I already have my grandfather.

If there is one thing that my family history has taught me, it’s that I do not need a black card—or an imaginary anything—to make something of myself.

For the record, my grandfather, now retired, lives in a home that he and my grandmother built on a plot of land they purchased in North Carolina—the very same sharecropping farm that he worked on as a small child.

His story is unique. His story is beautiful.

Because it’s American.

And that’s the only card I’ve ever been interested in playing.

I’m Candace Owens for Prager University.

 

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FDA Pushes Through Emergency Authorization For Hydroxychloroquine As Coronavirus Treatment

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It finally looks like there is a ray of hope in the fight against the coronavirus as the Food and Drug Administration has issued an emergency authorization this past weekend for the use of hydroxychloroquine as a treatment for the illness that is leaving a swath of devastation wherever it roams. This particular kind of medication is typically used in the treatment of malaria, but when it is paired with azithromycin, has not yet been proven to be effective against the illness in clinical trials, however, there are growing numbers of reports and small studies that indicate it is having a positive impact on those with severe cases. Check out more details from Breitbart: The Department of Health and Human Services (HHS) issued a statement on Sunday: The U.S. Food and Drug Administration (FDA) issued an Emergency Use Authorization (EUA) to BARDA to allow hydroxychloroquine sulfate and chloroquine phosphate products donated to the Strategic National Stockpile (SNS) to be distributed and prescribed by doctors to hospitalized teen and adult patients with COVID-19, as appropriate, when a clinical trial is not available or feasible. HHS also noted that it had “accepted 30 million doses of hydroxychloroquine sulfate donated by Sandoz, the Novartis generics and biosimilars division, and one million doses of chloroquine phosphate donated by Bayer Pharmaceuticals, for possible use in treating patients hospitalized with COVID-19 or for use in clinical trials.” One of the biggest concerns about using this medication to treat this illness with hydroxychloroquine is that there may now be a massive increase in demand for the drug which could lead to a shortage in the supply. In order to curtail that problem, the HHS said, “Use of the donated medications is expected to help ease supply pressures for the drug, and the FDA is also working with…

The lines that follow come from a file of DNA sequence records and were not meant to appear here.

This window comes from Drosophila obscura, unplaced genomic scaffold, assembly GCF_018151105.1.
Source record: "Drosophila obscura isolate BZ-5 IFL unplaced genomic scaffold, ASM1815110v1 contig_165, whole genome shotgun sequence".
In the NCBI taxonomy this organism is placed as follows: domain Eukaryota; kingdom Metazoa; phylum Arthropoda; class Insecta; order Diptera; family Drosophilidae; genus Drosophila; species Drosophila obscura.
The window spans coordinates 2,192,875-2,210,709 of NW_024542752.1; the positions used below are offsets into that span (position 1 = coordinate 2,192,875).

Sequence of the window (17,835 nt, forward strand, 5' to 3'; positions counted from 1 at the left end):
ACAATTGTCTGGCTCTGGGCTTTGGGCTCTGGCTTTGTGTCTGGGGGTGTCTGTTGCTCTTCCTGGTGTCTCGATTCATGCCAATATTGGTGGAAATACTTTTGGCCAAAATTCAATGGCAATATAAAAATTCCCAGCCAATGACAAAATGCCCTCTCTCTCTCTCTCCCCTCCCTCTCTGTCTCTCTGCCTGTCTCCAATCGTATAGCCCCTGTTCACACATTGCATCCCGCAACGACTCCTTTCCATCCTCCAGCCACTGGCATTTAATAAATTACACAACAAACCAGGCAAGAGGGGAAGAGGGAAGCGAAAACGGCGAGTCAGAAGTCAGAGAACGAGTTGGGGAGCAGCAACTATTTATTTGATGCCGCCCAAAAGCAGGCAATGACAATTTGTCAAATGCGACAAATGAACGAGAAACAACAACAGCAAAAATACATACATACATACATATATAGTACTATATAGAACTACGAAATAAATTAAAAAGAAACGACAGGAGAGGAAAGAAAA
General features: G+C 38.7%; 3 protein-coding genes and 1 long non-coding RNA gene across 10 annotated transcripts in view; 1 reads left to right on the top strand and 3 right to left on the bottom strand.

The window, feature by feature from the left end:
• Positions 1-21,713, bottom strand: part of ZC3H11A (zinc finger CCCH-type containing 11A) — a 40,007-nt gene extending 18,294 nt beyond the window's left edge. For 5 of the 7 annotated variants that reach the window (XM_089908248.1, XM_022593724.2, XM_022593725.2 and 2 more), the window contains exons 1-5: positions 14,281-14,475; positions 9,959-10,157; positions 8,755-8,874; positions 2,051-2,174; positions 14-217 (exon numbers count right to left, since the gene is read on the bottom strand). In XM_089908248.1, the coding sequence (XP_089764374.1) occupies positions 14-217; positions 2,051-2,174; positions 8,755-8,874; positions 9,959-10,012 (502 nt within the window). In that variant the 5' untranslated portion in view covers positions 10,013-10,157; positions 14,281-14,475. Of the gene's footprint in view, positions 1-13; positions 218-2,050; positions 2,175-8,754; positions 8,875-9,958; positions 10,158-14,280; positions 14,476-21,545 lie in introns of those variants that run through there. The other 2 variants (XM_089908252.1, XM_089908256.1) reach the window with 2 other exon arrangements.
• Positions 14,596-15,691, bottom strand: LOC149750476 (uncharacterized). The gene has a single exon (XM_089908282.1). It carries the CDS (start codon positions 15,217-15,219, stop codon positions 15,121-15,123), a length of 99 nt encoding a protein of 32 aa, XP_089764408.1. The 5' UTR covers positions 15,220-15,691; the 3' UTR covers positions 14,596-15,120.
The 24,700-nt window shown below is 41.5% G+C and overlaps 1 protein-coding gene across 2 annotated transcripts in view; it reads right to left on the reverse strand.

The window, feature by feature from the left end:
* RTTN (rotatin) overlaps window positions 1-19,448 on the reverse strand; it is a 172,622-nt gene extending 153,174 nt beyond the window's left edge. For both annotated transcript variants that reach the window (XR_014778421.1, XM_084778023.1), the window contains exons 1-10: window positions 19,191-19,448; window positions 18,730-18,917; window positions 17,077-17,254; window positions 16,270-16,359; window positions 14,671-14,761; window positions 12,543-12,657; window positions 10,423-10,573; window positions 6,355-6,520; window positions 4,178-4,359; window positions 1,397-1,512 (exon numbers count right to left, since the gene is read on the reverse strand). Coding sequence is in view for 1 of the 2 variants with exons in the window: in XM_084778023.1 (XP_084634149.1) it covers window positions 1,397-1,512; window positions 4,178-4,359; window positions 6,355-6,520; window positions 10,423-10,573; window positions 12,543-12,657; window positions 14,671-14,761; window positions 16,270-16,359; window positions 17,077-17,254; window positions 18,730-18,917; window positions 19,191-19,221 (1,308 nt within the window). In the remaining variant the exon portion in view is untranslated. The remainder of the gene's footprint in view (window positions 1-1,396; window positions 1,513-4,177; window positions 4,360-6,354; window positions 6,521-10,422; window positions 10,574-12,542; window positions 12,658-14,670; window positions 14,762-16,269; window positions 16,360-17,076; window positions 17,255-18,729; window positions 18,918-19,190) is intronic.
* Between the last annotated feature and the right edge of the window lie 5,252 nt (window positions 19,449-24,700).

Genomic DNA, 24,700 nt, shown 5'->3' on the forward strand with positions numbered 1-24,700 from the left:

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The battle against the coronavirus, an invisible invading force that has ravaged the globe making folks seriously ill and killing those most vulnerable to its effects, continues to rage across the United States and things are getting intense. Many states across the country have opted to put out stay-at-home orders in a bid to prevent the spread of the virus, resulting in many businesses being shut down and other measures that are guaranteed to have a deep economic impact on the local community and the country at large. The latest state to join in on employing these measures is Maryland. Here’s more on this from The Washington Examiner: Maryland Gov. Larry Hogan issued a stay-at-home order on Monday. “We have reached a critical turning point in the fight to stop the spread of the COVID-19 pandemic,” the Republican said during a news conference. “We are no longer asking or suggesting that Marylanders stay at home. We are directing them to do so.” “No Maryland resident should be leaving their home unless it is for an essential job or an essential reason,” Hogan said, adding that buying food and medical reasons are exempt. The state of Maryland seems to be taking the stay-at-home order to a brand new level, seeking to actually use legal action to help enforce it. Individuals who are caught breaking the order could receive a misdemeanor and be subject to a year in prison plus a $5,000 fine. The order goes into full effect Monday evening at 8 P.M. By the end of the day Monday half of the states in America will have one of these orders on the books including California, Alaska, Delaware, Colorado Connecticut, Ohio, Oregon, and many, many others. Some might think the idea of enforcing this kind of order with actual legal…